Liuxuezhou is another tragedy caused by cyberbullying. He was sold to traffickers as a child by his biological parents. His adoptive parents died when he was a child. Being an orphan meant he was bullied at primary school. He had been suffering from depression and had long been on medication. Unfortunately, when he grows up, he wants to find his birth parents. His biological parents incited online forces to slander him by claiming property from his parents. Liu came under intense public pressure and eventually committed suicide by swallowing a large number of antidepressants. The tragedy gripped China and aroused an outpouring of sympathy among people all over the world(BBC, 2022). He’s endured two major outcasts in his life, but he’s never been free of bullying. Similar tragic incidents happen all the time. Another tragedy is the death of a young Chinese man named Zhou Peng. He was bullied for being “too effeminate”. His death has sparked discussions about gender norms in China where male chauvinism is popular(BBC, 2021).
These three cases are caused by different kinds of cyberbullying, and cyber abuse and some involve hate speech.
What are These harms， Why They Happen and How They Hurt?
Cyberbullying is a new form of bullying. It can be defined as bullying using electronic tools and the Internet to verbally attack, isolate, taunt and threaten people being targeted or a certain group of people with the same characteristics being targeted. This kind of bullying can happen on all kinds of online platforms, from social media to gaming sites. Often repeated, cyberbullying aims to demean, intimidate, humiliate, or irritate the victim so that he or she is psychologically oppressed or hurt so that the perpetrator can control or harm the victim. This type of bullying is more insidious and varied than face-to-face bullying.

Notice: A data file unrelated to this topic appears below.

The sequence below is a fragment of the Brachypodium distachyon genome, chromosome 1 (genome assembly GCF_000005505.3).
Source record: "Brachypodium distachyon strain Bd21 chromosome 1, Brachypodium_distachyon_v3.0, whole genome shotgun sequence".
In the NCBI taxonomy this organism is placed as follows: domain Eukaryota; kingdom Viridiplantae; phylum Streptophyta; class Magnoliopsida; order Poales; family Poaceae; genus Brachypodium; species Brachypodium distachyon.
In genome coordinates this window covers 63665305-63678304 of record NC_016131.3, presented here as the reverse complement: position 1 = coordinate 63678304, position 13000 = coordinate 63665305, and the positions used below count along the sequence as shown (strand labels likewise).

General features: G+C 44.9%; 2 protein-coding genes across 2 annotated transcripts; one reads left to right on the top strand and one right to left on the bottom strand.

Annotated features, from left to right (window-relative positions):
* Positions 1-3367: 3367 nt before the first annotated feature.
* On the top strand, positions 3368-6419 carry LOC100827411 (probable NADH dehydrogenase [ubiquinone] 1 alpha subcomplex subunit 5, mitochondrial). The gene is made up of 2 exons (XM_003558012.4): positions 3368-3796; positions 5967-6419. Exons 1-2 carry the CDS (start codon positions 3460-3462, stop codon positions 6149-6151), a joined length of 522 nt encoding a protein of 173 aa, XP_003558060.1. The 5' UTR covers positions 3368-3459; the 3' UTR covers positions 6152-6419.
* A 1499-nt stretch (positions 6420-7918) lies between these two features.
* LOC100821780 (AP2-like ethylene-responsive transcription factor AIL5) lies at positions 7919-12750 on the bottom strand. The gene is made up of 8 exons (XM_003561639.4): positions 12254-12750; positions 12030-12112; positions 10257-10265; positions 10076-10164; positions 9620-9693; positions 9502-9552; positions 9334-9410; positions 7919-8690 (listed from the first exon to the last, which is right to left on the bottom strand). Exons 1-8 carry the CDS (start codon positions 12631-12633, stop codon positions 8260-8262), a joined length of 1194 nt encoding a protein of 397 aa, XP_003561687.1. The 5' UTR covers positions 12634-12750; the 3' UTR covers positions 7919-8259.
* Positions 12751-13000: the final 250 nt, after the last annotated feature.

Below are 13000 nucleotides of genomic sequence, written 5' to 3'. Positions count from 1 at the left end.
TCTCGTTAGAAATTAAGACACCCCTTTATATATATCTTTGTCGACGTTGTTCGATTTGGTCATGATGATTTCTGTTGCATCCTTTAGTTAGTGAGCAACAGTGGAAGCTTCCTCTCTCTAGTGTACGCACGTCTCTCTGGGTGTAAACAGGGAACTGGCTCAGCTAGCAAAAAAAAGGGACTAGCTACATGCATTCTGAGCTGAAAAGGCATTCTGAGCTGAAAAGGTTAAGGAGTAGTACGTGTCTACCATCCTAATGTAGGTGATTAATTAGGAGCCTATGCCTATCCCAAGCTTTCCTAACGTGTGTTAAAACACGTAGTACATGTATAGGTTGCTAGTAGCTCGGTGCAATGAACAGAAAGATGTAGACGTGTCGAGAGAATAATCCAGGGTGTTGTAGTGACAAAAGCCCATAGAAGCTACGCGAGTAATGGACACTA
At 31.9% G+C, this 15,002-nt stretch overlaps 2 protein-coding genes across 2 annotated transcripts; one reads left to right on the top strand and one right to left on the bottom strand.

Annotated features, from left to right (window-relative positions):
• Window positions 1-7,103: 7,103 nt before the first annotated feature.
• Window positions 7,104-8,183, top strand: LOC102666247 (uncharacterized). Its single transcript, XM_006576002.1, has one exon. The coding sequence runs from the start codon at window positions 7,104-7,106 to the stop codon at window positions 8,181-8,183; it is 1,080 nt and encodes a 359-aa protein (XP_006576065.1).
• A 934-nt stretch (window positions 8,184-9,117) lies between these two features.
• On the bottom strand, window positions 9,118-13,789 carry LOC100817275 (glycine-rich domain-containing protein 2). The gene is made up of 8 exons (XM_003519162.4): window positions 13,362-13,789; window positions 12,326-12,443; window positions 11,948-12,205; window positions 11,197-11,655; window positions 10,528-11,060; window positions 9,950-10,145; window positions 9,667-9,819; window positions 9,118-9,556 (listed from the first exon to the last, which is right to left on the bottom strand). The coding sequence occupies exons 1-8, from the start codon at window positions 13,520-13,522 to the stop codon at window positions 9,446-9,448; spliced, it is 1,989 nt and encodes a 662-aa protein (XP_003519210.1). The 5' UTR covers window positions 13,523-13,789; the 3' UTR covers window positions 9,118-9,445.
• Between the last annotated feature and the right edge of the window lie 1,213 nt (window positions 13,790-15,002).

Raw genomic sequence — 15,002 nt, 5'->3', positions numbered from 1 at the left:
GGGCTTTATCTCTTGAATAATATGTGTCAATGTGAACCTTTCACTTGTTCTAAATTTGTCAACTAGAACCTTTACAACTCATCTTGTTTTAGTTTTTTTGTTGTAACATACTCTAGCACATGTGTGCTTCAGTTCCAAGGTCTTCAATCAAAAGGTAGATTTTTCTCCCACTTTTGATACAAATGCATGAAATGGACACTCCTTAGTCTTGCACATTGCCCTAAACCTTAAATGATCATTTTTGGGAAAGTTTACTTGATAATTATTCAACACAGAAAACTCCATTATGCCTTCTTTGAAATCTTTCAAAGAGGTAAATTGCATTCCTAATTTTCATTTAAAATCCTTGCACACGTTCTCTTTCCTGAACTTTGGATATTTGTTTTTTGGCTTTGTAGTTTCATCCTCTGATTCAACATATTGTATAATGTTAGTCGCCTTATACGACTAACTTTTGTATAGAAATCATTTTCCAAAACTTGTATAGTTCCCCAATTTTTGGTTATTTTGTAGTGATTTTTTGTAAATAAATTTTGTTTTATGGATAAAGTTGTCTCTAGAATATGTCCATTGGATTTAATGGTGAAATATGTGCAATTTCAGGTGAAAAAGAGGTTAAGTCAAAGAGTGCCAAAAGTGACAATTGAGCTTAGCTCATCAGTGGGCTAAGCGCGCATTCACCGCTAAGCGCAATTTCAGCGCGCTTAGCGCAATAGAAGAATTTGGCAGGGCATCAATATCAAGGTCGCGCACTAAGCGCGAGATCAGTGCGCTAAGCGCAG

Common examples include defamation and spreading rumors, posting embarrassing or abusive photos or videos of the victims or targeted people on social media, or sending abusive, threatening information, photos or videos of targeted people and making the information known to a wide range of netizens. Also, it involves behaviors that inflicters impersonate the targeted people and sends mean messages to other people on their behalf or via fake accounts (LeFtman, Modin & Stberg, 2013).
Cyber abuse refers to online behaviors that could cause harms by sending, sharing or posting menacing, harassing or offensive information that is set to harm the targeted ones physically as well as mentally.
Cyber abuse and cyberbullying often happen with image-based abuse, which can be defined as sharing, posting or threatening other people’s photos and videos without their agreement and often these videos or images are indecent or embarrassing, most of which are restricted or illegal.
These online insults are often accompanied by hate speech. Hate speech can be defined as behaviors expressing, encouraging, stirring, and instigating hostility toward a certain group of people. This can often be classified by racial, sexual, gender, and religious factors.
Cyberbullying, cyber abuse, and hate speech can bring great harm to the psychology of the person being targeted, which can extend to physical damage and, in severe cases, can lead to suicide or homicide. The primary and most obvious injury is psychological injury. Specifically, when the victims are bullied or hurt by the Internet, their emotions will be depressed and hit, their value will be degraded or even trampled on and their dignity will be weakened. Cyber harms can be more frequent and covert, and more likely to have a group effect than face-to-face bullying or victimization in real life. For example, bullying a student at school can lead to the isolation of him or among classmates, while cyberbullying can be worse. It can start from malicious or disadvantageous comments by a few people to a large group of completely irrelevant people. Levels of bullying and abuse can fester as the Internet spreads and eventually become unmanageable. That’s what happened in the Sulli case. Long-term negative emotions can lead to mental problems and, in mild cases, mild depression or persistent depression. In severe cases, it can lead to major depression, anxiety, PTSD, suicide, self-harm, and even suicide(Karppinen, 2017).